Zoe Young at Port Chalmers yesterday, where her grandmother last saw her first husband, Captain Robert Falcon Scott, before the Terra Nova expedition to the Antarctic which claimed his life. Photo by Gregor Richardson.
Some historic footsteps from 100 years ago were recreated in
Dunedin yesterday. English environmentalist Zoe Young
repeated her grandmother's 1913 journey to mourn the death of
her husband, Captain Robert Falcon Scott, on the ill-fated
Terra Nova expedition to the South Pole.
''It's a journey in honour of my grandmother. It's also an
ancestral journey,'' she said yesterday.
''Our ancestors have become the stuff of myth and legend.''
Ms Young is the grand-daughter of Kathleen Scott, who was
Scott's wife when he perished with companions Lawrence Oates,
Edgar Evans, Edward Wilson and Henry Robertson Bowers after
being beaten to the pole by Norwegian explorer Roald
She was on board a ship, on her way to meet her husband in
New Zealand, when she learned of his death.
''She was somewhere in the vicinity of Tahiti, when she was
told the news. Then she arrived in New Zealand to face the
world's press and attention,'' Ms Young said.
''She had seen her man off from Port Chalmers in 1910. They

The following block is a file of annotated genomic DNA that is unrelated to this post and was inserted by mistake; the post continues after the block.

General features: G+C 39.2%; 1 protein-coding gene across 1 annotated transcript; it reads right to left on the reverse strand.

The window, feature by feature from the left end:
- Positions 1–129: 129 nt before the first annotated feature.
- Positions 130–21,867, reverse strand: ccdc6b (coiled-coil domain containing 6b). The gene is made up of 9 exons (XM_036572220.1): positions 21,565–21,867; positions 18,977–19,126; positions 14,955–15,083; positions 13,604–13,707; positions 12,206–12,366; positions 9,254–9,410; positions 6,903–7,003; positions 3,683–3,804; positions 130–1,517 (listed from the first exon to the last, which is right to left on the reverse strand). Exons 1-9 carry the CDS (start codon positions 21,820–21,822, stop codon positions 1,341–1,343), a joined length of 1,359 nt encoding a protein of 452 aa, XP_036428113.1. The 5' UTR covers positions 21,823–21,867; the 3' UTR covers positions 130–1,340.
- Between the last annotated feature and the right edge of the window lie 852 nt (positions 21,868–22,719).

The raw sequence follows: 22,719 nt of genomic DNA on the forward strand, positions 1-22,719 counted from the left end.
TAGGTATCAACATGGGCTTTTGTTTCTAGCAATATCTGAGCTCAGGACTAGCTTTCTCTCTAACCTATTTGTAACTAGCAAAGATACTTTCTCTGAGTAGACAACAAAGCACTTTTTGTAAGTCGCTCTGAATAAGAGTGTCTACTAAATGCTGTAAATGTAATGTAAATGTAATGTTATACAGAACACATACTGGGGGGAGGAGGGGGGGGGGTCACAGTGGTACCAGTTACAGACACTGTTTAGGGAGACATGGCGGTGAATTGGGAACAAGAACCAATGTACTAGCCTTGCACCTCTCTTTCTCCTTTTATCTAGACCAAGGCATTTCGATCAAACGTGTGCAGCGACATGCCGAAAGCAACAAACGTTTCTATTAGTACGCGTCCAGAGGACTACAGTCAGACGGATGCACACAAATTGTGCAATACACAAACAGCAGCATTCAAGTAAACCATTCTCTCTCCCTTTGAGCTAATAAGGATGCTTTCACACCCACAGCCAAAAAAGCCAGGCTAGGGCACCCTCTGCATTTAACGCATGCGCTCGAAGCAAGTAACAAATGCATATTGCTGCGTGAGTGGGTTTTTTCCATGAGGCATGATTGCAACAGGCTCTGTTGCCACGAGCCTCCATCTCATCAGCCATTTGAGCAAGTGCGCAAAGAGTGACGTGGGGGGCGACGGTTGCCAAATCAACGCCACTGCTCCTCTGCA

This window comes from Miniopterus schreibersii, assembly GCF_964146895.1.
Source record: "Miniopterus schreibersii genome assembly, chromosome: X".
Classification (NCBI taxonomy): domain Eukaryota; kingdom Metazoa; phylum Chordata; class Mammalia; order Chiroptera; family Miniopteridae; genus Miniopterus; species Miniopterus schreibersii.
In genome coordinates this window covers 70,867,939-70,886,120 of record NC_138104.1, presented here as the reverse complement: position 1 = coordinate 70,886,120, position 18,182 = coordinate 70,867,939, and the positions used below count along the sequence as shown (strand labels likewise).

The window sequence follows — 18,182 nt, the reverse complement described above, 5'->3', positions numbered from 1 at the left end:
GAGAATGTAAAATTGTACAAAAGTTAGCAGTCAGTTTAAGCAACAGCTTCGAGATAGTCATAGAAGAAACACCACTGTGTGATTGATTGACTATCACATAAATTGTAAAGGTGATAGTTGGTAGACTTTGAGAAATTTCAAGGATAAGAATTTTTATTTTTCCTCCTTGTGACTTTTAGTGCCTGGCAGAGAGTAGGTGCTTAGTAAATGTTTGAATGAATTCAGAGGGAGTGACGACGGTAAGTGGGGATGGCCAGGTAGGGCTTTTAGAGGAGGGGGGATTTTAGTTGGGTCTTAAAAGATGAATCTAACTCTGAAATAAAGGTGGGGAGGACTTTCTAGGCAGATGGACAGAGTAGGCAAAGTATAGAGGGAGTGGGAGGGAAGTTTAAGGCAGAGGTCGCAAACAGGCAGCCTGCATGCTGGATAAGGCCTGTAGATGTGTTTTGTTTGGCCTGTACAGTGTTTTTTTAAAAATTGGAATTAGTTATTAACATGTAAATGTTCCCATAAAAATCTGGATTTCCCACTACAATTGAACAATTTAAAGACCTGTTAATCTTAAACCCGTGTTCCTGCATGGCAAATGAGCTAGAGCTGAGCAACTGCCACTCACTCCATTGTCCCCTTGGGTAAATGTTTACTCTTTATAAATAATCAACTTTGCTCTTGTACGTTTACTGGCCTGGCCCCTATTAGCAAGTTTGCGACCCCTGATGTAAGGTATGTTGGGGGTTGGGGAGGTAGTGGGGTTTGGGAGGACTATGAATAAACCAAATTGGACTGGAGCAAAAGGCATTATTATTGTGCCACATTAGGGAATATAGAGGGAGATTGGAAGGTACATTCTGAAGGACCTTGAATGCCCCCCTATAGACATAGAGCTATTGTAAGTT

spent their last night together at a house on the corner of
Jubilee [St] and Hawthorn [Ave], in Mornington. Then she was
taken out to the Terra Nova to say goodbye.''
Scott (43) and his companions died from exhaustion,
starvation and extreme cold on the Ross Ice Shelf in 1912.
His final diary entry on March 29 read: ''Last entry. For
God's sake look after our people.''
However, the world was not informed of the tragedy until
Terra Nova returned to Oamaru on February 10, 1913.
In 1922, Lady Scott married Hilton Young, later Lord Kennet,
and they are Ms Young's grandparents.
''We grew up in `Peter Pan House', overlooking Kensington
Gardens. Scott was friends with J. M. Barrie, and my
grandparents later bought the house,'' she said yesterday.
Her uncle, the ornithologist, conservationist and painter Sir
Peter Scott (1909-1989), was named after Peter Pan.
''He was called the patron saint of conservation by Sir David
Ms Young is an author, film-maker and artist, who campaigns
for environmental issues. ''Heritage comes down through the
generations and our family was firmly raised to protect the
legacy. Growing up, it was very clear that you needed to do
the right thing. Science, simplicity and nature were
primary,'' she said.
''All my life I've been working for the protection of the
environment. To me it's obvious; we need to protect this
Earth for future generations.''
Ms Young visited Oamaru earlier this week to read excerpts
from her sister Louisa Young's biography of their
grandmother, A Great Task of Happiness - The Life of
She also plans to visit the marble sculpture of Scott in
Christchurch, which her grandmother, a renowned sculptor who
studied under Auguste Rodin [The Thinker]. created
after the explorer's death.
''The statue fell during the  earthquake. It was broken
at the feet during the earthquake, just like Scott at the
South Pole,'' she mused.